- United States: the surge in inflation to a multi-decade high is compressing real incomes and could negatively impact consumer confidence, spending and saving behaviour, as some surveys seem to expect. At the same time, companies’ capex intentions remain high, suggesting that, while US consumption may be decelerating, capex should remain resilient for the first part of the year at least. We expect GDP to move to potential towards yearend while headline inflation is currently peaking and should start to moderate, while remaining well above the Fed’s target for the entire year .
- Eurozone: the increase in energy and commodity prices continues to weigh on households and businesses as the Ukraine war drags on, putting the recovery of domestic demand on hold and increasing the risks of technical recession in some countries. At the same time, supply-chain disruptions are returning, while risks of gas and energy rationing are exacerbating concerns among producers. Supply and energy-driven inflation will rise further for a few months before starting a progressive deceleration under the assumption of lower energy and commodity prices in the second half of the year.
- United Kingdom: high energy prices, faltering confidence, and an extended war have once again pushed our inflation forecast higher and our growth forecast lower. As inflation dents purchasing power and company margins, growth is expected to remain quite weak for a couple of quarters at least. Given the weaker growth outlook, concerns over a tight labour market becoming tighter may be easing, although labour supply may be structurally lower than before. Inflation is expected to peak in April and then start decelerating, although it is expected to remain significantly high by historical standards.
- Japan: Japan remains the exception that continues to register mild consumer inflation amid rising global food and energy prices. Both temporary technical factors and lacklustre demand are responsible for its missing hi-flation. Technical factors – such as the reduction of mobile phone charges in April 2020 and rebasing in August – will start to recede and add about 1 ppt back to CPI. Meanwhile, the economy has struggled to recover from the double hit from the consumption tax hike (in late 2019) and then Covid. GDP has yet to come back to its pre-Covid level, and the case for a strong recovery ahead is still weak.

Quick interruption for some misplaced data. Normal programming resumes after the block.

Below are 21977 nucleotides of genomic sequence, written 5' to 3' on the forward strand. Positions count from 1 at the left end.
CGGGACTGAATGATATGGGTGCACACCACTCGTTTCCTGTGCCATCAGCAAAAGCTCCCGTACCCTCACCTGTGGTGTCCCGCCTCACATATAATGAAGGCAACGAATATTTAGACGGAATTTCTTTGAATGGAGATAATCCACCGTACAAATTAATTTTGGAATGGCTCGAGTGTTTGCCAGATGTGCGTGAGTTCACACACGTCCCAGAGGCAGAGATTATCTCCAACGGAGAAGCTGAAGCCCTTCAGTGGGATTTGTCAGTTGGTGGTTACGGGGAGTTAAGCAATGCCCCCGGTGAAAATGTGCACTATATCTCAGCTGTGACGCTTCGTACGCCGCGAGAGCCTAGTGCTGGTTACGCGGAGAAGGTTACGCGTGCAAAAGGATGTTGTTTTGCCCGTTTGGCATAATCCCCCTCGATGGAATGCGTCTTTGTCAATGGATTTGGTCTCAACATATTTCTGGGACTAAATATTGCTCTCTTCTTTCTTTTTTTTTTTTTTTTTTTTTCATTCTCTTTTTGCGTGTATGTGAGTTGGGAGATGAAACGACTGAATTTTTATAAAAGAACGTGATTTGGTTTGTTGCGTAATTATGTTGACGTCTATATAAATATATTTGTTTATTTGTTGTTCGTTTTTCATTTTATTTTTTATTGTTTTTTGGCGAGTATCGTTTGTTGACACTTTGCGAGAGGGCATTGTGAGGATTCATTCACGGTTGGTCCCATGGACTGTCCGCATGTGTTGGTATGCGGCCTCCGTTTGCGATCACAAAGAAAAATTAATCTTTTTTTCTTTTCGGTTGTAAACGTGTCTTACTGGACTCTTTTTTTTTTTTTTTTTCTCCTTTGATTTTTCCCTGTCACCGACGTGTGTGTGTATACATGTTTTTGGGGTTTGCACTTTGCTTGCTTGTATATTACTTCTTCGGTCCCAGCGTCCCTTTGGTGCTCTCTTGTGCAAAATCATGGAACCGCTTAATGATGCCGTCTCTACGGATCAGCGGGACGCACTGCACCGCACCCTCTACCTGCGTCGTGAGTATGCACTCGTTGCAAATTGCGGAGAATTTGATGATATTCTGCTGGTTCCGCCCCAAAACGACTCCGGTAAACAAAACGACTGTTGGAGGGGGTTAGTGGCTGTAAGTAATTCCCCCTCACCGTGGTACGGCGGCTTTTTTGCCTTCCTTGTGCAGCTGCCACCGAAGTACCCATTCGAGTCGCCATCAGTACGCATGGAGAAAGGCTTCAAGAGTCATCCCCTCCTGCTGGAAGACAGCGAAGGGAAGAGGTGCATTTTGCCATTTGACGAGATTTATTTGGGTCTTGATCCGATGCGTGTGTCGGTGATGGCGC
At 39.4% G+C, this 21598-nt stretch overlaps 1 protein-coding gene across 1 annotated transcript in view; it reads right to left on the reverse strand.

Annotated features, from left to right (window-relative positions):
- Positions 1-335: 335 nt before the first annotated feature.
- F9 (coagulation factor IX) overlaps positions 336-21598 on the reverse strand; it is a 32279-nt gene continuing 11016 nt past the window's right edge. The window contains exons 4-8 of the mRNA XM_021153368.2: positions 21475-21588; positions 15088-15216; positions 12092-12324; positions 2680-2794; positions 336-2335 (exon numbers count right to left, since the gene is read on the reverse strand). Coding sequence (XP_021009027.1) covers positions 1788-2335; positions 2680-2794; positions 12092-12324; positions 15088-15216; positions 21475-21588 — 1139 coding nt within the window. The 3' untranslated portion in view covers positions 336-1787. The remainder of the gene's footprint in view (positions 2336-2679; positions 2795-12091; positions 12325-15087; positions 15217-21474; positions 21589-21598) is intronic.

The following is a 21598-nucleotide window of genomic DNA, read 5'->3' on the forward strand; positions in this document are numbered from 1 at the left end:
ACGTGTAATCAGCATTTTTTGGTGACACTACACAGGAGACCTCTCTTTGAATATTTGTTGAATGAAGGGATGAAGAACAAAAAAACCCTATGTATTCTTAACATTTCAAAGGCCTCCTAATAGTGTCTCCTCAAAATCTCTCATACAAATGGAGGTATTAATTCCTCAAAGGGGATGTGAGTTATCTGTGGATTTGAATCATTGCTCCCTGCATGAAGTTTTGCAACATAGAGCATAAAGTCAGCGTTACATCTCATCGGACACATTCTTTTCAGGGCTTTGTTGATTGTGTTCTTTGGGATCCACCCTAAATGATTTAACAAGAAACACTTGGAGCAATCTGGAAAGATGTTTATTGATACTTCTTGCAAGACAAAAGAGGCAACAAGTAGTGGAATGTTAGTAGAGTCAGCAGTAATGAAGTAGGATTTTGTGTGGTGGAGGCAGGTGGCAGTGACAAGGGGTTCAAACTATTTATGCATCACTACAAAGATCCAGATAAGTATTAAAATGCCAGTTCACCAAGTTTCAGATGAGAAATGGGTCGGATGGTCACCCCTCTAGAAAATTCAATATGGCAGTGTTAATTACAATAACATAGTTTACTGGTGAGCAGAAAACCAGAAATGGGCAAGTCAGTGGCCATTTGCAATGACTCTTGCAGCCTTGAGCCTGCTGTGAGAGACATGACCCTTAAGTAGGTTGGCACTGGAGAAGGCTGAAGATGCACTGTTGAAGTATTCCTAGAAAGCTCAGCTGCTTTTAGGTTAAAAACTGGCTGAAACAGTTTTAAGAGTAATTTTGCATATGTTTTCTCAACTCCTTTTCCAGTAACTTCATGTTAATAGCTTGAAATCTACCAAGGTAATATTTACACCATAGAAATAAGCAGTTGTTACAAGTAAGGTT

- Fed: The March FOMC minutes revealed some of the key parameters of the balance sheet reduction process: 1) the monthly cap will likely be set at $95bn ($60bn for TSY and -$35bn for MBS); and 2) the caps will be phased in over a period of around three months. The minutes also indicated strong support for 50 bp increases in the policy rate at future meetings if inflationary pressures remain elevated. It supports our view that the FOMC will hike rates by 50 bp in May and June. There is also a high probability that the FOMC continues to hike rates by 50 bp at subsequent meetings, until it reaches the 2.5% level considered as neutral. The Fed should then move into restrictive territory, to reach a terminal rate of 3%-3.25%.
- ECB: In April, the ECB failed to deliver additional hawkish surprises, following the ones delivered in previous meetings. The timing for the end of QE in Q3 was confirmed, while the ECB’s rates guidance and the sequence between the end of QE and rate normalisation were confirmed, too. The ECB is determined to deliver on its price stability mandate, but it acknowledged the high level of uncertainty, and the path of monetary policy will therefore be even more datadependent. Our baseline scenario points to QE likely ending in July, followed by two rate hikes before year end, and by a third in Q1.
- BoJ: In strong contrast to its peers, the BoJ is staying unwaveringly dovish and disregarding the sharp movement in the yen. Speculations had built up before the April meeting that the BoJ could start to fine-tune its communication by adjusting its forward guidance. Instead, it maintained its forward guidance and introduced daily fixed-rate purchases to defend its YCC. The inclusion of a new core inflation forecast in the outlook report suggests that the BoJ expects underlying inflation to stay subdued throughout FY2022-23 and is not in a rush to change its YCC target.
- BoE: By a large majority of 8 to 1 members, the BoE increased its Bank Rate by 25bps to 0.75% in March, its third consecutive policy meeting hike, which brought the policy rate back to prepandemic levels. We expect the BoE to raise rates to 1.0% at the next meeting, in order to begin active QT. At the same time, the recent, more dovish tone suggests that the Monetary Policy Committee expects a more delicate balancing act in the trade-off between high inflation and risks to growth. Thereafter a pause may come after the next hike.